The distinct findings regarding the CDR location of energetic hotspots raise the issues of whether these two systems represent ends of the spectrum and whether the same TCR might have different energy landscapes depending on the ligand (Fig. 1). One of the ligands key to T cell function is the positive selecting peptide-MHC. Evidence has suggested that germline V regions are evolutionarily predisposed to interact with MHC11. However, V-region CDR1 and CDR2 develop in the presence of CDR3s and thus could evolve not only contacts with MHC but also interactions with neighboring CDR3s. The antigenic selections of specific V-joining (VJ) or V-diversity-J (VDJ) combinations, as shown by Borg et al. and by others, are no doubt a product of the collective interactions and dynamics among the CDRs. In fact, the results with LC13 showing communication between CDR1, CDR2 and CDR3s and a key function for CDR3 in peptide-MHC binding might have been anticipated from another study based on a very different approach12. Restrictions in VJ and VDJ sequences were found at the level of thymic selection and peripheral T cell population expansion12. Predominant CDR3 sequences were often associated with MHC class I or class II restriction (in the context of specific V regions). Several sequences found preferentially in peripheral T cells contained long CDR3s12, perhaps analogous to LC13 and EBV-selected TCRs. It remains to be seen if the populations of T cells that bear the predominant LC13-like TCRs in humans may be preferentially expanded by interactions with a self peptide–HLA-B8 complex.
For interactions with self peptide–MHC during positive selection, the LC13 TCR may or may not adopt a conformation similar to that found in the LC13–FLR-B8 complex (Fig. 1a). If it does, one might predict that the peptide is structurally related to the EBV peptide and that the binding free energies would distribute among CDRs in a way similar to that found for foreign antigen binding (albeit a lower overall affinity). In this case, perhaps Vα residues His33α and His48α are also important in contacting the self peptide (such as a tyrosine at P7). Alternatively, given the structural plasticity observed for TCRs1,2,6, it is possible that a distinct conformation may be adopted after binding self peptide–MHC, and the energy distributions among the CDRs may differ from that of the LC13–FLR-B8 complex. Experiments with self peptide–MHC are not simple, as the positive selecting peptides are typically unknown. Even if they were known, binding affinities of TCRs for self peptide–MHC are so low as to make alanine scans almost impossible. Nevertheless, it will be useful to determine where other TCRs fall in the spectrum of CDR binding energy distributions and to determine how TCRs might vary with different peptide-MHC ligands. Recent advances in computational alanine scanning may help contribute to these analyses7, assuming that the extensive plasticity of TCRs does not prevent reasonably accurate predictions.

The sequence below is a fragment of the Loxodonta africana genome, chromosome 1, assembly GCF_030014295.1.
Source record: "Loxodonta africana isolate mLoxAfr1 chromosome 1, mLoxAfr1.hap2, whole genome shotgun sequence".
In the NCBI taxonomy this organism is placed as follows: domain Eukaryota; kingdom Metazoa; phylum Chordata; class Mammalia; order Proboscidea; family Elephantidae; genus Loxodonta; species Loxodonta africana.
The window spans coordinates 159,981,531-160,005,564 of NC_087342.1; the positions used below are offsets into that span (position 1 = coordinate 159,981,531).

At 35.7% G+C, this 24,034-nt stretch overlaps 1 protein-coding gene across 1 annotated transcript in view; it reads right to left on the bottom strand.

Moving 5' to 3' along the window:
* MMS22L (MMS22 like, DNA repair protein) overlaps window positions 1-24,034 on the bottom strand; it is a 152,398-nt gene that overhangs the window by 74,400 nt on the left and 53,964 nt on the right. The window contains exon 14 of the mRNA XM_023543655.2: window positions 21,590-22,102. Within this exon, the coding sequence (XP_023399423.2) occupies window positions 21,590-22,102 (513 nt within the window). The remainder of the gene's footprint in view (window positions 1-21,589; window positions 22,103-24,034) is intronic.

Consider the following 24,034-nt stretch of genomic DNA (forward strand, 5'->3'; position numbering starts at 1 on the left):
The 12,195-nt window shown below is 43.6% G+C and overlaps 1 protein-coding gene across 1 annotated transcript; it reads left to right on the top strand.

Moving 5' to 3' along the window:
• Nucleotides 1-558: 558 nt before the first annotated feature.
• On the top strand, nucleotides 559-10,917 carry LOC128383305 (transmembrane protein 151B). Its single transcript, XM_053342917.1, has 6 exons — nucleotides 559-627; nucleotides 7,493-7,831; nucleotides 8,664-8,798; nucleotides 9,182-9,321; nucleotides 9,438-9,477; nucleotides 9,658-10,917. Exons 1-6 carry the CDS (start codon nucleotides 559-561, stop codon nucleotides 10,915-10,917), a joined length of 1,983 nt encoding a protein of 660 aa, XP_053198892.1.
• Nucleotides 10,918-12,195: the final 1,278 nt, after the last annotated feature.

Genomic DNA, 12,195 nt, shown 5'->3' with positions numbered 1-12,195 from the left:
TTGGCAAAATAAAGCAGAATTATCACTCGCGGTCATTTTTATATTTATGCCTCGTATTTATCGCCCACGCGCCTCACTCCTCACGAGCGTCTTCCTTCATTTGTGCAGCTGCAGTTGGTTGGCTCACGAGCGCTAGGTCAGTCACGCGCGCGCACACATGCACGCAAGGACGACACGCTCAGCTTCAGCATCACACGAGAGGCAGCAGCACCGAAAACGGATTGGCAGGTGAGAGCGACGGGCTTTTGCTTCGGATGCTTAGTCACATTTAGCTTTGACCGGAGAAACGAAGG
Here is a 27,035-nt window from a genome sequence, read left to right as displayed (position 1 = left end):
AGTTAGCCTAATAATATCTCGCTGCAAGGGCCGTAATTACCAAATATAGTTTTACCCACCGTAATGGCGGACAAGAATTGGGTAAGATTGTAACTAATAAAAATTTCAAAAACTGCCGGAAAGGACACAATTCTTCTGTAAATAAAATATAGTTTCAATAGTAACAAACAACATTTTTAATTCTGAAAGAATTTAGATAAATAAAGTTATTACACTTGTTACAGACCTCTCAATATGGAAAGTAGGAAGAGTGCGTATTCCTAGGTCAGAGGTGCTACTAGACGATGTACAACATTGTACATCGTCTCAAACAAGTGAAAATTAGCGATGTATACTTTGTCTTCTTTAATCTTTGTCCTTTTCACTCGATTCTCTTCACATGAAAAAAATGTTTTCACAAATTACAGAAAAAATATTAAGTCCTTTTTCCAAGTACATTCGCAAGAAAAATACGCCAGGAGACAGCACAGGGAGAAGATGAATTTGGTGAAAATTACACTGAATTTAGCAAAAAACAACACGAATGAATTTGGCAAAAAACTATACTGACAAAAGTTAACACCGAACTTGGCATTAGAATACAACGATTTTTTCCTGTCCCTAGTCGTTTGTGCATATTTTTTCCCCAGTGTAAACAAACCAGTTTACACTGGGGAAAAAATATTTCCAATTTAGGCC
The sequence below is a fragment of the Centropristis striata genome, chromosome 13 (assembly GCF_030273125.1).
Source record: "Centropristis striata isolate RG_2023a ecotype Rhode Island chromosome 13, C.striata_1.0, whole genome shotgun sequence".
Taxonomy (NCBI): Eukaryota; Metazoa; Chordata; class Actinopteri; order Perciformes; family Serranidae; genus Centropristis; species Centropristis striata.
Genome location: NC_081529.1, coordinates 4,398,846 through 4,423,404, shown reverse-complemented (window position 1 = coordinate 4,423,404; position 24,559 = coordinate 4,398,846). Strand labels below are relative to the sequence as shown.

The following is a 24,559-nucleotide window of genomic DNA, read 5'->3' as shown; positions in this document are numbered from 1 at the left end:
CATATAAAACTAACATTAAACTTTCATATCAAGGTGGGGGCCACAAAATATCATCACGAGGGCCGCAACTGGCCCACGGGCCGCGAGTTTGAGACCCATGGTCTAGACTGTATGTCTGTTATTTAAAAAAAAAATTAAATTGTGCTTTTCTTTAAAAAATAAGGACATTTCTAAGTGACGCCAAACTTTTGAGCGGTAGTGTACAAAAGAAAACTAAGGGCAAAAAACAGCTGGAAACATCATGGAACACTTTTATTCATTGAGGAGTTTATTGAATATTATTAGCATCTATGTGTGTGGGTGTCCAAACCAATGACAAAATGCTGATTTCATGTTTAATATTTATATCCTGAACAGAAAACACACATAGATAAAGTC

TCR differences in the distribution of CDR-derived binding energies could allow reconciliation of various models (two-step binding, V region–biased restrictions and so on). Still, there remains the unanswered issue of the molecular basis of MHC restriction. So far, there have been few conserved TCR contacts observed among TCR–peptide-MHC structures that correlate with MHC restriction2. If germline-encoded CDR1 and CDR2 are only marginally involved in direct binding to MHC helices for some TCRs, then how do these TCRs focus only on MHC and not on any other surface proteins? CD8 and CD4 may be particularly important in these cases, and the energy gained through CDR3-mediated contacts with MHC, together with CD8 or CD4, could drive MHC restriction. Several studies have shown CD8 participates in the binding of peptide-MHC by TCRs on MHC class I–restricted T cells. Modest energies of interaction mediated through CDR3 residues and CD8 could be sufficient to focus T cells on the MHC. Furthermore, thymic selection and peripheral homeostatic expansion of T cell populations most likely require signaling through the recruitment of CD8 or CD4. Binding energy and signaling from the CD8–peptide-MHC interaction may be important in focusing TCRs like LC13 on MHC class I. The findings of Rossjohn, McCluskey and colleagues may refocus attention on the cooperative interactions involving the TCR and these accessory molecules in T cell development.
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Nature Communications (2013)